By Steve Lang, News and Publications
   Despite significant reductions in state appropriations, Sul Ross State University President Bill Kibler offered some good news for faculty and staff during Monday’s (Aug. 28) State of the University message.
   No layoffs and a 1.5 percent salary increase, with a minimum $400 raise for employees earning $26,665 or less.
   “Our compensation plan depended on enrollment reaching our projection,” Kibler said, “and there is pretty good news in that area. For the fourth straight Fall Semester, enrollment is projected to increase, which enables us to provide a pay raise.”
   Sul Ross will experience a $2 million reduction in general revenue appropriations for Fiscal Years 2018 and 2019, based on the final state budget approved by the Texas Legislature in May. In addition, the appropriation Sul Ross receives from the state for staff group insurance premiums was also reduced by $428,000 over the two years.
   “This represents a reduction in general revenue funding of 10 percent and a reduction in our overall budget of 4.5 percent,” Kibler said. In addition, the budget includes a 33 percent across-the-board reduction of special item funding, a cutback experienced by most state institutions.
   For Sul Ross, the special item reduction represents about $2.5 million over the two years. “We’re more reliant on this funding, as it affects a lot of areas, including the Museum of the Big Bend and Center for Big Bend Studies,” he said.
   Sul Ross is one of 14 universities, state colleges and technical colleges across Texas that will experience the maximum 10 percent reduction in general revenue appropriations. These institutions account for nearly 30 percent of the state’s public higher education institutions, excluding community colleges.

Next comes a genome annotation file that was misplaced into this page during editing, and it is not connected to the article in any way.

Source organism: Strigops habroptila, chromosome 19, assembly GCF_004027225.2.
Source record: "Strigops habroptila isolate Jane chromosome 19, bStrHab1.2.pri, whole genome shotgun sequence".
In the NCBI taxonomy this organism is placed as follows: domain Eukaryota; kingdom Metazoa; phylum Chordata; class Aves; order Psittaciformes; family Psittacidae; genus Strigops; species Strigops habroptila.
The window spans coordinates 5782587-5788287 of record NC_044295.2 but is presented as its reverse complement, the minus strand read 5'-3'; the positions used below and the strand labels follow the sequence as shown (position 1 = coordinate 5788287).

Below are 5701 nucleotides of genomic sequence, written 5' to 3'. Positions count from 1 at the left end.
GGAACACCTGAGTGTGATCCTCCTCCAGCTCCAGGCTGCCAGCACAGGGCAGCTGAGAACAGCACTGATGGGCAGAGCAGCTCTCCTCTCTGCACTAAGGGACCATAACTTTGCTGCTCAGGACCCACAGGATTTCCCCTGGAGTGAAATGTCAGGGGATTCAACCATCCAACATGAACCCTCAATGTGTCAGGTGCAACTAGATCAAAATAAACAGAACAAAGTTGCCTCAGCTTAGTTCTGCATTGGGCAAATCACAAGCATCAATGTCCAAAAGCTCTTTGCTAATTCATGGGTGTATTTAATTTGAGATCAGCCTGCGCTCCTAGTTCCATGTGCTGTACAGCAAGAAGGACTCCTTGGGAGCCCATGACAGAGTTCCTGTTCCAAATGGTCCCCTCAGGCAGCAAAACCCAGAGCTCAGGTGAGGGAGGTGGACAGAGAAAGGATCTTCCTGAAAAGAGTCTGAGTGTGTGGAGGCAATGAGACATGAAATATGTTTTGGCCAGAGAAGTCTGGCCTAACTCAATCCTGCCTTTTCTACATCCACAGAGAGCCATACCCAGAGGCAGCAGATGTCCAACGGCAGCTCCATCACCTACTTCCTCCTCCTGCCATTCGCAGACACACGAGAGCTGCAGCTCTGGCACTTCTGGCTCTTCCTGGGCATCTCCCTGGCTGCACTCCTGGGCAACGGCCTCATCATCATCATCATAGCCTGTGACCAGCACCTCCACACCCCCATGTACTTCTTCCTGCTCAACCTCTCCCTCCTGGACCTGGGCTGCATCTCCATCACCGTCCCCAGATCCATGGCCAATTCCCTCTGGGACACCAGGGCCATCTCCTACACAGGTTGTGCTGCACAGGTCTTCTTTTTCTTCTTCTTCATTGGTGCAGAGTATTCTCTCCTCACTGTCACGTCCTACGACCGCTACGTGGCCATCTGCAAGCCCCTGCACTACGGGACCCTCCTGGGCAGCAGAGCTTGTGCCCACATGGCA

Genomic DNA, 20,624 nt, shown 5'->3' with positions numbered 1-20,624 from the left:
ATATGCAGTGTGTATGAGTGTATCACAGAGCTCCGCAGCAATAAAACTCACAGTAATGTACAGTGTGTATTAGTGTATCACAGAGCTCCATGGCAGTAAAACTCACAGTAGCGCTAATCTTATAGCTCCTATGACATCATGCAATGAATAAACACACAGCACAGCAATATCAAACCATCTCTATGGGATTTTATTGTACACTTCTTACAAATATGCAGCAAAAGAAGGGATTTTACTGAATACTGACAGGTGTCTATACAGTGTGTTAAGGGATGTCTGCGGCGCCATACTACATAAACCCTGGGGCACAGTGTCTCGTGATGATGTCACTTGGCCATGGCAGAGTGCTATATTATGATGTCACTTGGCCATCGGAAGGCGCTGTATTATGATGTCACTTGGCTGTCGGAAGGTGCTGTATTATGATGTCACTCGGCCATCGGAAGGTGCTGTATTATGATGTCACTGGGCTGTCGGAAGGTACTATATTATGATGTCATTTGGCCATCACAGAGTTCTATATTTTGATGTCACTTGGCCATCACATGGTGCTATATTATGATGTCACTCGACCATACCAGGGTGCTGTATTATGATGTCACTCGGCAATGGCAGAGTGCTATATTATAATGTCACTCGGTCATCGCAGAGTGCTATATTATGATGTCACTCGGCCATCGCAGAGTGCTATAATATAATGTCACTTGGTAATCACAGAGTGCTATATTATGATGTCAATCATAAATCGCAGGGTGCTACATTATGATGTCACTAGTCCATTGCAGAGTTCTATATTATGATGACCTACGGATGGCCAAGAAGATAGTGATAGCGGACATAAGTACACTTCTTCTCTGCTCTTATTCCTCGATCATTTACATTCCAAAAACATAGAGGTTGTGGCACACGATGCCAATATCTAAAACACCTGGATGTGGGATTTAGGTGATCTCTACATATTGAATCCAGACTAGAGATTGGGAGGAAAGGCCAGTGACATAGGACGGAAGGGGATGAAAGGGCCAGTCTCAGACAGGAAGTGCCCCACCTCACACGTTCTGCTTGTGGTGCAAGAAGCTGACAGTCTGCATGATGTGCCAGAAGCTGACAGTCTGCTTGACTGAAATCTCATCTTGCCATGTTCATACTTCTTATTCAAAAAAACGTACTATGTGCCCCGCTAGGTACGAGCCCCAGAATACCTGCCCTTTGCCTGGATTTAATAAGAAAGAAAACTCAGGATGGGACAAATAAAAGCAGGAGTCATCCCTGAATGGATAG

On the bright side, the state budget includes nearly $1.2 million in “hold harmless” funding for Sul Ross, which limits the general revenue reduction to 10 percent.  “Without this ‘hold harmless’ funding, Sul Ross would have experienced a nearly $3.2 million -- or 15.8 percent – reduction in general revenue appropriations,” said Kibler.
   The budget reduces Research Support for Sul Ross by $22,000, the result of a 10 percent across-the-board reduction in research funding for all institutions in the state. 
   “We will be doing a lot of belt tightening in the next two years, and using even more creative money managing, but all the while we will continue our goal of increasing enrollment and retention rates,” Kibler said.
   While there will be no employee layoffs, a number of positions will remain frozen due to the statewide hiring freeze, including several secretarial positions. The freeze has mandated sharing of support staff, with 11 secretaries now each supporting two offices approximately half-time each.
   “No department on campus will be without staff support, and we have a minimum of 50 percent coverage in secretarial support,” Kibler said. “This is far from ideal, but we believe 50 percent is better than no support whatsoever.”
   “We will continue to look for ways to cut costs and maximize revenues,” he said. “It is paramount that we all remain committed to fulfilling our academic mission, while maintaining the qualities and the uniqueness that defines Sul Ross State University.”